Hey all – this week’s guest post is by none other than Sean Dent, MSN, ACNP-BC, CCRN! We realize how confusing the whole nurse practitioner world is right now, especially for those of you just beginning nursing school who know you want to eventually become an NP. Check out this post that outlines the options! – Kati
So you want to become a Nurse Practitioner?
Nurse Practitioners (NP’s) are in high demand with an exciting job outlook over the next decade. According to the Bureau of Labor and Statistics the employment of advanced practice nurses is projected to grow 31% (source).
I will attempt to clear the air by breaking things down into manageable parts. This post is not all-inclusive but should help you define important terms, concepts, and ideas when choosing a career as a nurse practitioner. I’ve also included a mind map that helps clarify some of the questions you will encounter. And keep your head up – this is a really confusing topic, even to experienced nurses. The way NP’s are being educated is continuing to evolve as well.
An NP is a registered nurse who possesses an advanced nursing degree in a specific area providing clinical expertise to patients by diagnosing and treating illnesses (source). They coordinate health care services autonomously and collaboratively with physicians and other healthcare professionals.
Different kinds of nurse practitioners – what do all those letters mean?
NP’s have differing nomenclature (acronyms) depending on their given area of expertise and in which state they practice.
Here is a (non-exhaustive) list of the many acronyms NP’s can have:
- NP = Nurse Practitioner
- APRN = Advanced Practice Registered Nurse
- CRNP = Certified Registered Nurse Practitioner
- CPNP = Certified Pediatric Nurse Practitioner
- NNP = Neonatal Nurse Practitioner
- FNP = Family Nurse Practitioner
- AG = Adult-Gerontology
- BC = Board-Certified
For example, I’m an ACNP-BC which means I am an Acute Care Nurse Practitioner who is Board Certified.
Important questions to answer
When picking a program, there are a few important questions you must answer. This may take some soul-searching and doesn’t always come to a definitive conclusion – and that’s okay! It’s important to figure out these answers and take time now to pick the right program instead of jumping in and later figuring out you’re in the wrong one.
What patient population do you want to focus on?
Do you want to work with kids, entire families, adults-only, or neonatal infants? This is arguably the most important question to answer.
This is an important distinction:
- Family (Primary Care) = all patients of all ages across the lifespan (FNP)
- Adult = only adult aged patients
Additional specializations options include:
- Emergency care
Keep in mind, not all schools offer all specializations. You may need to look around at different schools to see what’s offered to find the specialization you’d like.
We’ve even created this amazing and super handy download that covers all the important questions you must answer before picking a program.
What clinical setting do you mainly want to work in?
Do you want to work in the outpatient environment, seeing patients in a clinic… or would you rather work on the inpatient side of things and treat patients while they’re in the hospital? Another way to view this is their level of acuity – how sick are they right now? Is it an acute or chronic illness? Is this an acute event?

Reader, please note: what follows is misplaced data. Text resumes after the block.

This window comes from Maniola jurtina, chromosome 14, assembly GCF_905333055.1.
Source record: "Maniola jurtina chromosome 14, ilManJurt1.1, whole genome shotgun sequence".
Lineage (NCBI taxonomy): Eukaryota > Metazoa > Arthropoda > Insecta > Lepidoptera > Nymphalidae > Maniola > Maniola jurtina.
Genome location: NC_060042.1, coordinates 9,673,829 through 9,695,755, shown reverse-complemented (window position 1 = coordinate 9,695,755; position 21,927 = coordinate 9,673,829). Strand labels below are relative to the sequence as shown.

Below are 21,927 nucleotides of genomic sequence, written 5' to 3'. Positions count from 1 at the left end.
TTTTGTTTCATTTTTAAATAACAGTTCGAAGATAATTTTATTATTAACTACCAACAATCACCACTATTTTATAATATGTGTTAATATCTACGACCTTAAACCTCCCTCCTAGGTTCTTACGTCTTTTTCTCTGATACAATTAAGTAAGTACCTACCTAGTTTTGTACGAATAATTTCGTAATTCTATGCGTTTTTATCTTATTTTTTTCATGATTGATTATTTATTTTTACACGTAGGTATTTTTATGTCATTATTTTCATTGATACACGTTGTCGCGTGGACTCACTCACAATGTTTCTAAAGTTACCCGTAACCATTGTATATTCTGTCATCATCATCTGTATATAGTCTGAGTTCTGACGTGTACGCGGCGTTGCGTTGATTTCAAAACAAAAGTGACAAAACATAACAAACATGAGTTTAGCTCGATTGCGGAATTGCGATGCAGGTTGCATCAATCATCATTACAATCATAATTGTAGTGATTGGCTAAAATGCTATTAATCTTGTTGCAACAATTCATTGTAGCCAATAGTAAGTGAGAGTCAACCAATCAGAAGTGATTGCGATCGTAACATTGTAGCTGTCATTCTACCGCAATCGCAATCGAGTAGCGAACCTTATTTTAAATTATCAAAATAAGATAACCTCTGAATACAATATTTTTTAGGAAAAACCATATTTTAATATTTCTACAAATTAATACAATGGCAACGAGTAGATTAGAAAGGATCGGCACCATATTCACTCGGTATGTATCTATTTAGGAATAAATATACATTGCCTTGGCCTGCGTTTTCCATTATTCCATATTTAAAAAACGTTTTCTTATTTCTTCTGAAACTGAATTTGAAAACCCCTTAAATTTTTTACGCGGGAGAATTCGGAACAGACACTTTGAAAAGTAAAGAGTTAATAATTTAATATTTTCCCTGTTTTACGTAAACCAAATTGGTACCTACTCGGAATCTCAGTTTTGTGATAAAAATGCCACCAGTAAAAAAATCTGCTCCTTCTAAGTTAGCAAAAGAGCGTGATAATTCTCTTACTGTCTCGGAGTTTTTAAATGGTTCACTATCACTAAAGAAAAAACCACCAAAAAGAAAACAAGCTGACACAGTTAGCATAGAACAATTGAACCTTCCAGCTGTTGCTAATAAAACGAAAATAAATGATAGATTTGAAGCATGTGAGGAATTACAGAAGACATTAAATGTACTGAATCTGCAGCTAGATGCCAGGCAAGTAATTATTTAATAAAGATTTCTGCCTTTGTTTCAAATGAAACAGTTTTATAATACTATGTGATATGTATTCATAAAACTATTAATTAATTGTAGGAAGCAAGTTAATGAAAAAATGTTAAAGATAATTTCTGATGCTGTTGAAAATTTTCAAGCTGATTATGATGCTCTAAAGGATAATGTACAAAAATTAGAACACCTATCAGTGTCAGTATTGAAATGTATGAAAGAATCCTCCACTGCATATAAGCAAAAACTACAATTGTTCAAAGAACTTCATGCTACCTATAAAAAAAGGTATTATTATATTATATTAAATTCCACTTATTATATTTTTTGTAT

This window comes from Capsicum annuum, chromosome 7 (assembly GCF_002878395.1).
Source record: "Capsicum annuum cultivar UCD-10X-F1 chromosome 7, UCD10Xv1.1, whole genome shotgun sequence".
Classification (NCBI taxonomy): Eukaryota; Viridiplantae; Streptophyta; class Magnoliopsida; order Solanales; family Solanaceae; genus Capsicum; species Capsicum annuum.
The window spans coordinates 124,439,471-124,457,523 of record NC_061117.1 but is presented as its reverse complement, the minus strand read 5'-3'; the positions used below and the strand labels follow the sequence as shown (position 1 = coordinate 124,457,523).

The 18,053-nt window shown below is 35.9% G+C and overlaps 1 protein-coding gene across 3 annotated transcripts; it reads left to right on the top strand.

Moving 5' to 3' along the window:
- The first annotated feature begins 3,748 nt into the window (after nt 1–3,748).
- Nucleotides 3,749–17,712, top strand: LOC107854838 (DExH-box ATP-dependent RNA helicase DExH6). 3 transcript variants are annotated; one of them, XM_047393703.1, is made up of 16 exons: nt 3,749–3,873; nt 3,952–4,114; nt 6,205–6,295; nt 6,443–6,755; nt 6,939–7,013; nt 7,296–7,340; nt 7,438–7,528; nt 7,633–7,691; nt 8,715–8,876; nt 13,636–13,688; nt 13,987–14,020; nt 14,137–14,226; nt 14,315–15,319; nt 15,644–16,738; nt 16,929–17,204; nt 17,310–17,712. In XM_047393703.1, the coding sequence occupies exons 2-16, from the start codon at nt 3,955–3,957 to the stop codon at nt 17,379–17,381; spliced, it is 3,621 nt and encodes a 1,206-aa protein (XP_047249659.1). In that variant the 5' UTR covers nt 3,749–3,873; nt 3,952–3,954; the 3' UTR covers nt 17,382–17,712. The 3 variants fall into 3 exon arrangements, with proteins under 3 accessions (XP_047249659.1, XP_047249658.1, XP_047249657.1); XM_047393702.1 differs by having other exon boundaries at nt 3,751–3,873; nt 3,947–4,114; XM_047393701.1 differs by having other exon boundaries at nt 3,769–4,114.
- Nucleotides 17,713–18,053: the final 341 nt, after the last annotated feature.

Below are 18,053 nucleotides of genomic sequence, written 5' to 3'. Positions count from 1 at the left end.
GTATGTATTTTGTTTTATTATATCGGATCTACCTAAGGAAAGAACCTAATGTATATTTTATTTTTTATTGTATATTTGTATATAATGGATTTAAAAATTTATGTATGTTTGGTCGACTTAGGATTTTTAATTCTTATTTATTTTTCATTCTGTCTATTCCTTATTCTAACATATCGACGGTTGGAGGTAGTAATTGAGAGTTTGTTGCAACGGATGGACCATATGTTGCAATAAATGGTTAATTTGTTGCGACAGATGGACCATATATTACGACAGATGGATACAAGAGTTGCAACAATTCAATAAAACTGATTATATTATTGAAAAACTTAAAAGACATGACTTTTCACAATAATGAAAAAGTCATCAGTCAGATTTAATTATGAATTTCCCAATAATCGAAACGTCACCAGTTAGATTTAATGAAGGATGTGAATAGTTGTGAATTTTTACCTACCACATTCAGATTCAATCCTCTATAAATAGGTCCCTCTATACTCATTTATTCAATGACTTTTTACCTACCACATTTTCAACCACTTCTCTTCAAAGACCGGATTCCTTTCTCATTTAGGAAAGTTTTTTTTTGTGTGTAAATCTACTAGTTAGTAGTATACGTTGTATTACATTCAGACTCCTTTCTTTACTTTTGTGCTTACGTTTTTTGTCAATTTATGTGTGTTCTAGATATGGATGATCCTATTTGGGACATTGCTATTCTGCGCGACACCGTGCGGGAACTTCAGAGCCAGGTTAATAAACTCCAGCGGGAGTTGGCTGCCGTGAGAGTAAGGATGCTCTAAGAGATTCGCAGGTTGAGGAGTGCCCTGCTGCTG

I use the term “mainly” because while you can pick where you’d prefer to work most of the time, it is possible for these areas to co-exist.
The answer to this question will help you decide on a subspecialty. A subspecialty requires additional training and education with certification. Examples of these include:
- Acute Care
This is further complicated by having these two areas crossover. You can possess both specialty and subspecialty certifications. In some cases, you can attain both during a single academic pursuit, while in other cases you have to return for a post-degree certification (yes it’s very confusing). And unfortunately, this can vary greatly by state and institution.
As an example, I am an Adult Nurse Practitioner with an Acute Care certification. I care for the acutely ill (in-patient higher acuity) adult-aged patient population. Therefore I cannot legally care for the pediatric or neonatal aged patient regardless of their level of acuity.
There are variations of this care model. You can modify your place of employment based on the acuity and patient age. As an acute care certified NP I can care for the acutely ill in any typesetting, this includes specialty offices (which is technically an outpatient setting). Once again, it’s all very confusing and there is not a singular set standard of direction. The free mind map we’ve included also can help bring some clarity to this confusing process.
So after you decide where you want to practice and what patient population you want to care for, the next big decision is what type of degree program to pursue?
We answer this question in the next blog post, which will be on our new site, FreshNP.com!
Welcome to FreshNP!
We are creating a website – FreshNP.com – and podcast specifically for nurses who want to become a nurse practitioner! From getting into NP school to picking a program, to transitioning to practice, we will cover all of the burning questions, concerns, and needs of prospective and current nurse practitioners.
Our goal is to grow new NP’s – stay tuned!
For more info on how to become a nurse practitioner check out: